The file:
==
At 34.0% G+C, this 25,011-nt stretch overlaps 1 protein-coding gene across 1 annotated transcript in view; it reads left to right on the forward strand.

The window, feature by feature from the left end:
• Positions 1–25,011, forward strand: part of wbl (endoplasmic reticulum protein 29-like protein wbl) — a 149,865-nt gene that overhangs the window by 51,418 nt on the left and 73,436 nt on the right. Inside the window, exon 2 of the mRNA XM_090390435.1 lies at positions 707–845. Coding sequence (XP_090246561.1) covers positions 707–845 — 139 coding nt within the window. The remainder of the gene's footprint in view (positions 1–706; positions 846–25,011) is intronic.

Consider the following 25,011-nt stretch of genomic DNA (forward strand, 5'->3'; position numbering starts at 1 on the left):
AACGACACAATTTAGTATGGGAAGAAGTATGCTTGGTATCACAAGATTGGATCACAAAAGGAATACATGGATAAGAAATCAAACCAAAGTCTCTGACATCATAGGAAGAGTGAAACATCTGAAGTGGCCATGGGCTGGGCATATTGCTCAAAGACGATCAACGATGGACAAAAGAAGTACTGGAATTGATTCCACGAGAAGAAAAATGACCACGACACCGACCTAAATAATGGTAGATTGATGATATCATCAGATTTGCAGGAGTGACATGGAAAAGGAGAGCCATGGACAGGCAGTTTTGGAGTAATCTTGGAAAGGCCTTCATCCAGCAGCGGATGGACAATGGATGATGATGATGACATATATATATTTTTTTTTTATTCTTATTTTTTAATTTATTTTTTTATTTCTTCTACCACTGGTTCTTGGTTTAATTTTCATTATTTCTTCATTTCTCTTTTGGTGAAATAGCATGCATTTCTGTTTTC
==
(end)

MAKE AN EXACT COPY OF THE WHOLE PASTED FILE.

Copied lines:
At 34.0% G+C, this 25,011-nt stretch overlaps 1 protein-coding gene across 1 annotated transcript in view; it reads left to right on the forward strand.

The window, feature by feature from the left end:
• Positions 1–25,011, forward strand: part of wbl (endoplasmic reticulum protein 29-like protein wbl) — a 149,865-nt gene that overhangs the window by 51,418 nt on the left and 73,436 nt on the right. Inside the window, exon 2 of the mRNA XM_090390435.1 lies at positions 707–845. Coding sequence (XP_090246561.1) covers positions 707–845 — 139 coding nt within the window. The remainder of the gene's footprint in view (positions 1–706; positions 846–25,011) is intronic.

Consider the following 25,011-nt stretch of genomic DNA (forward strand, 5'->3'; position numbering starts at 1 on the left):
AACGACACAATTTAGTATGGGAAGAAGTATGCTTGGTATCACAAGATTGGATCACAAAAGGAATACATGGATAAGAAATCAAACCAAAGTCTCTGACATCATAGGAAGAGTGAAACATCTGAAGTGGCCATGGGCTGGGCATATTGCTCAAAGACGATCAACGATGGACAAAAGAAGTACTGGAATTGATTCCACGAGAAGAAAAATGACCACGACACCGACCTAAATAATGGTAGATTGATGATATCATCAGATTTGCAGGAGTGACATGGAAAAGGAGAGCCATGGACAGGCAGTTTTGGAGTAATCTTGGAAAGGCCTTCATCCAGCAGCGGATGGACAATGGATGATGATGATGACATATATATATTTTTTTTTTATTCTTATTTTTTAATTTATTTTTTTATTTCTTCTACCACTGGTTCTTGGTTTAATTTTCATTATTTCTTCATTTCTCTTTTGGTGAAATAGCATGCATTTCTGTTTTC